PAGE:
Short but engrossing. Ness relates the history of a familiar fairy tale artifact in an original way. But first she builds a real-feeling world around the artifact — so well realized that it’s not clear that this is a fairy tale take-off until well into the story. – Matthew Bennardo

Ink, Journal of Unlikely Cryptography, February 2014. Mostly fantasy.

A chillingly Kafkaesque tale – Lois Tilton

Recommended, Locus

The tension is almost entirely in the imagination of the reader. The text has told us nothing about what makes this world so dangerous, and yet we are absolutely certain that it must be because we can feel it lurking just beyond what has been said. The world building is in what has not been, or cannot be, explained. Ness has done a masterful job of manipulating the reader into doing the work. We can imagine far worse than what could ever be said. – Charlotte Ashley, Apex Magazine.

In the Greenwood,, December 2013; also available at Amazon, Barnes and Noble, the Apple I-Tunes store, and other online booksellers.  Folklore retelling.

…strong emotional resonance, this is re-imagination of a familiar story  done right.Carl V. Anderson, SF Signal.

Honorable Mention, The Year’s Best Science Fiction: Eighth Annual Collection, edited by Gardner Dozois

The Dragon and the Bond, Daily Science Fiction, December 2013. Fantasy.

An Assault of Color, Apex Magazine, October 2013.  Fantasy, science fiction undertone.

The Gifts, Daily Science Fiction, September 2013: Part One, Part Two, and Part Three  Retold fairy tale.

Stronger than the Wind, Stronger than the Sea, Demeter’s Spicebox, July 2013. Fairy tale/science fiction; contemporary setting.

“Godmother,” “Marmalette,” and “Palatina,” in Missing Links and Secret Histories (Aquaduct Press, July 2013) Retold fairy tales; other works in this anthology are science fiction, fantasy and alternate history.

The Princess and Her Tale, Daily Science Fiction, May 2013. Fairy tale.

Labyrinth, Apex Magazine, December 2012. Dark fantasy.

“Nicely done story with a good sting at the end.”SFRevu.

“Lovely and crunchy and dark…” – K. Tempest Bradford

Honorable Mention, Best Horror of the Year 5, Ellen Datlow

“Safe,” in Beast Within 3: Oceans Unleashed, Graveside Tales, December 2012.  Folklore retelling.

A Cellar of Terrible Things, Shimmer, July 2012. Very dark fantasy.

NamelessDaily Science Fiction, April 2012. Fantasy.

Copper, Iron, Blood and LoveApex Magazine, March 2012.  Fantasy.

“…the most beautiful, strange thing I’ve read all day.” — Tiny Cat Pants

“…packed with all the things I love a short story to have; and that is rare.”  Terri-Lynne DeFino

And the Hollow Space Inside, Clarkesworld, February 2012. Science fiction.

Selected as a storySouth Million Writers Award notable story of 2012

“….beautiful and haunting”, Ken Liu.

“I do not know how Mari manages to make her stories THIS devastating.” Ada Hoffman

Honorable Mention, Year’s Best Science Fiction: Twenty-First Annual Collection, edited by Gardner Dozois.

In the Pits of Isfhan, Red Penny Papers, December 2011. Fantasy.

The Woods, Their Hearts, My Blood, Jabberwocky, October 2011. Very dark fantasy, edging into horror.

Honorable Mention, Ellen Datlow’s The Best Horror of the Year, Volume 4

“transfixed from the first line….strange and dark and lovely…” Robert E.Stutts

Twelve Days of Dragons, Fantastique Unfettered, Issue 3. September 2011. Fantasy. The original link seems to have vanished, but I later posted the story up on Livejournal for free here.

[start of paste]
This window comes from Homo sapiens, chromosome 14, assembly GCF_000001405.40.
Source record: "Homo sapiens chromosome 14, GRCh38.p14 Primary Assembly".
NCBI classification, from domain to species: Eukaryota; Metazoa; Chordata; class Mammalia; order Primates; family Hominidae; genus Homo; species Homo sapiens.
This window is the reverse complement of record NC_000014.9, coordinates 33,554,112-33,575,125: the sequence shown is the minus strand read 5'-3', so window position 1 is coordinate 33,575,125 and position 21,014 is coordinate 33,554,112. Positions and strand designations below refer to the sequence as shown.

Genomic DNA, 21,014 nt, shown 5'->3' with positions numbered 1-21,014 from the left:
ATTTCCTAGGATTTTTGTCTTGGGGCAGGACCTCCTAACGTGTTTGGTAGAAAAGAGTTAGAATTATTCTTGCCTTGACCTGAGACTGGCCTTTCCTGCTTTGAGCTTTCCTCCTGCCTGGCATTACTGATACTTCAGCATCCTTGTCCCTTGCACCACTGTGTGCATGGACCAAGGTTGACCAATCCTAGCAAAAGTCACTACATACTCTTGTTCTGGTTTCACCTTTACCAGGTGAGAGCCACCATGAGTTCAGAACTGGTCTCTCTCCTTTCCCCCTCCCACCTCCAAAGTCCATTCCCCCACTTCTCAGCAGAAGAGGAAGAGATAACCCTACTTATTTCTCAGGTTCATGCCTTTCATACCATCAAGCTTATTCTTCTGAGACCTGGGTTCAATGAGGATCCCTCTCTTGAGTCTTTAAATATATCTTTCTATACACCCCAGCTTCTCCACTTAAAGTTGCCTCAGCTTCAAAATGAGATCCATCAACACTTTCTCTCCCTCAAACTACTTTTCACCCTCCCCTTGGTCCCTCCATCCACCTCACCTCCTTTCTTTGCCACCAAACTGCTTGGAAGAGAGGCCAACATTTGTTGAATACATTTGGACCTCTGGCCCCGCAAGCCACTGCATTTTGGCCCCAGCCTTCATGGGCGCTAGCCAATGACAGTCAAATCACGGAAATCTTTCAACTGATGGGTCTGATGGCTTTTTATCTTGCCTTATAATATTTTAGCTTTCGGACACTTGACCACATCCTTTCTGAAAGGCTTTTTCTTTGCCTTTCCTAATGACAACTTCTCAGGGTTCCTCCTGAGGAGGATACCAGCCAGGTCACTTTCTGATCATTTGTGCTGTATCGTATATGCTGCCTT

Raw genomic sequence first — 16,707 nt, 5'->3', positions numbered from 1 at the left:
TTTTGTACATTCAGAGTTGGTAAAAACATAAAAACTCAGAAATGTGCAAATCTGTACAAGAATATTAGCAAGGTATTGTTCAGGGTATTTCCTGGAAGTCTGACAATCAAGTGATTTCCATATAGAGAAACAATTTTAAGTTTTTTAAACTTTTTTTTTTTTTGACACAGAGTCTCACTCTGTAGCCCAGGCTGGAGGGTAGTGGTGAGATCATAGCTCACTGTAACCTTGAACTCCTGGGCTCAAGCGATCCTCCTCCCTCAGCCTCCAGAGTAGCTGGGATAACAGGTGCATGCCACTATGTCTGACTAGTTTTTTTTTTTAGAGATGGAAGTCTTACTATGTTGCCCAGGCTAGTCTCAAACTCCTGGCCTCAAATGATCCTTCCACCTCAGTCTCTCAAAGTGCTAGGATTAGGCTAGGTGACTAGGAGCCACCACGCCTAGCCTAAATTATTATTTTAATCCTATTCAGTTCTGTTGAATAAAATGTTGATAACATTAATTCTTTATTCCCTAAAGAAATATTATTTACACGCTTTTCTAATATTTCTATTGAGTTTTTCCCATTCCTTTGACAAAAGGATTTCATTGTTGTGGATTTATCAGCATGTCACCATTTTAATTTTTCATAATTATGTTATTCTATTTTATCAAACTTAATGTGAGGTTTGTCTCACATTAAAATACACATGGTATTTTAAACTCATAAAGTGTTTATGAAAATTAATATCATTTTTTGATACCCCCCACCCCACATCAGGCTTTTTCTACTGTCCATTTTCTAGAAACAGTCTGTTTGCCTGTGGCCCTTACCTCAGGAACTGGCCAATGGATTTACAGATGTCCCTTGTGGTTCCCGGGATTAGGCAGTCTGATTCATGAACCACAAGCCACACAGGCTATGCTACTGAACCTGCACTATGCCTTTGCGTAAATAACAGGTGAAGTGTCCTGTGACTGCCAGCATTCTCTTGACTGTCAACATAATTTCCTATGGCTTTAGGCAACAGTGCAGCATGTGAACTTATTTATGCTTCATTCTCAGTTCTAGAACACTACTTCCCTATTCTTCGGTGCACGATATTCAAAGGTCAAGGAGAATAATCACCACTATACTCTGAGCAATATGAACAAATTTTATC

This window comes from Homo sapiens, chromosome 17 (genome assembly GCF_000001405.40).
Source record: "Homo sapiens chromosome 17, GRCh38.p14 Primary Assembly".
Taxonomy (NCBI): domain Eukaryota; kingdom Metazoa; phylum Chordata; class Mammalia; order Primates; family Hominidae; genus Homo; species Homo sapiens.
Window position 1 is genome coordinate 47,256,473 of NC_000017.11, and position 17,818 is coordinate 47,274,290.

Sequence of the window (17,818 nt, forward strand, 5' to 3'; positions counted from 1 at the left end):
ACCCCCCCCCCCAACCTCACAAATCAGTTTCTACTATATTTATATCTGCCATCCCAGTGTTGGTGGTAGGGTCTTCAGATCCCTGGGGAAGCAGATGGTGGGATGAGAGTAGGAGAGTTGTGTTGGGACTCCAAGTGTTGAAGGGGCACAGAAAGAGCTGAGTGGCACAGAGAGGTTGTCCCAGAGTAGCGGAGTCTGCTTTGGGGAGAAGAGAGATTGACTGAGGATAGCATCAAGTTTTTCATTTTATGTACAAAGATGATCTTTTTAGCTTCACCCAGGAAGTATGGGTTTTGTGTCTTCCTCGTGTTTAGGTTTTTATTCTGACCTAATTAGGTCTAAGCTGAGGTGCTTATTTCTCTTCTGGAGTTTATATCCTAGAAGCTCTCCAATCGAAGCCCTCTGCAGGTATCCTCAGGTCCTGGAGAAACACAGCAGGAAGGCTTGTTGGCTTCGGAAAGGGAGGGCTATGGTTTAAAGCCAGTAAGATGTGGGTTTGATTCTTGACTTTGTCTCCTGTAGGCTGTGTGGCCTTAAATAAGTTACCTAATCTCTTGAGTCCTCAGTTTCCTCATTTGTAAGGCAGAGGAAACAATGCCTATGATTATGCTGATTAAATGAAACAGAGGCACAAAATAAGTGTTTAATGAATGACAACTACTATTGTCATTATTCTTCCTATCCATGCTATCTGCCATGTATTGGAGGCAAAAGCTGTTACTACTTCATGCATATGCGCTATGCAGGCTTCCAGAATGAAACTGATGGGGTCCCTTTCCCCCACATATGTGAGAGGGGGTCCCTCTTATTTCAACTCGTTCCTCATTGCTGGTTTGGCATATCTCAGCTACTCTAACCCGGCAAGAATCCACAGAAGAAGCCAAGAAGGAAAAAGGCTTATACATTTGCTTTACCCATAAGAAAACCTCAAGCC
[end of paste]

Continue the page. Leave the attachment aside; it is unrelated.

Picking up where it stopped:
Trickster, Clarkesworld, June 2011.  Fantasy/science fiction.

“The story was incredible.” SFF Portal.

Love in the Absence of Mosquitoes, Journal of Unlikely Entomology, June 2011. Science fiction.

Recommended, Locus.

A storySouth Million Writers 2011 Notable Story

Sister and Bones, Demeter’s Spicebox, Cabinet des Fees, April 2011. Fairy tale.

“…excellent…” Terri Windling.

Mademoiselle and the Chevalier, Fantasy Magazine, November 2010. Fairy tale.

A Million Writers Notable Story, 2010

“…vivid, engaging and sad, all at once.” The World SF Blog

“….sly, quite well-written…Ness really delivers.” Tangent Online

Twittering the Stars, Shine: An Anthology of Optimistic SF, Solaris Books, March 2010. Hard science fiction.

“…a very clever piece of writing, and one I’d recommend.”  SFRevu.

“….immediately engulfs you in the drama” Charles Tan.

“…a grippingly personal narrative.” New Scientist.

“…absorbing and complex,” Huffington Post

“One of the most original stories I’ve read in years…” The BN SciFi and Fantasy Blog

Ravens, The Phantom Queen Awakes, Morrigan Books, January 2010. Fantasy.

The Fuddles of Oz, Shadows of the Emerald City, Northern Fights Publishing, October 2009.  Oz. Horror.

“…made me smile in delight of such strange creatures and shiver at their eventual fate.” Jennifer Brozek (originally published in Apex Magazine.)

Playing With Spades, Fantasy Magazine, August 2009. Contemporary fantasy/magic realism.

“Understated, confidently written, and pretty elegant,” The Black Letters.

Wooden Apologies, Farrago’s Wainscot, July 2009. Surrealism.

Choking on Red Flowers, The Edge of Propinquity, May 2009. Weird fiction.

Dreams of Elephants and Ice, The Three Lobe Burning Eye, October 2008, issue 18 (also available for sale here in very limited quantities). Weird fiction.

End of Time, Desolate Places, Hadley Rille Books, October 2008. Weird fiction.

The Shadow in the Mirror, Fantasy Magazine, May 2008. Dark fantasy.

A Convenient Removal, Fictitious Force, April 2008 (out of print and fairly unavailable) Contemporary fantasy.

Remembering Sara, Coyote Wild, Summer 2007. Science fiction.

Assistant, Reflection’s Edge, May 2007. Science fiction.

Kittensplodge and the Awful Correspondence, Reflection’s Edge, 2007. Science fiction.

2 thoughts on “Short fiction

  1. Pingback: On Campbell Award *Ineligibility* and The Eligibility of Others « ~ fran wilde ~

  2. Pingback: On Campbell Award *Ineligibility* and The Eligibility of Others « ~ fran wilde ~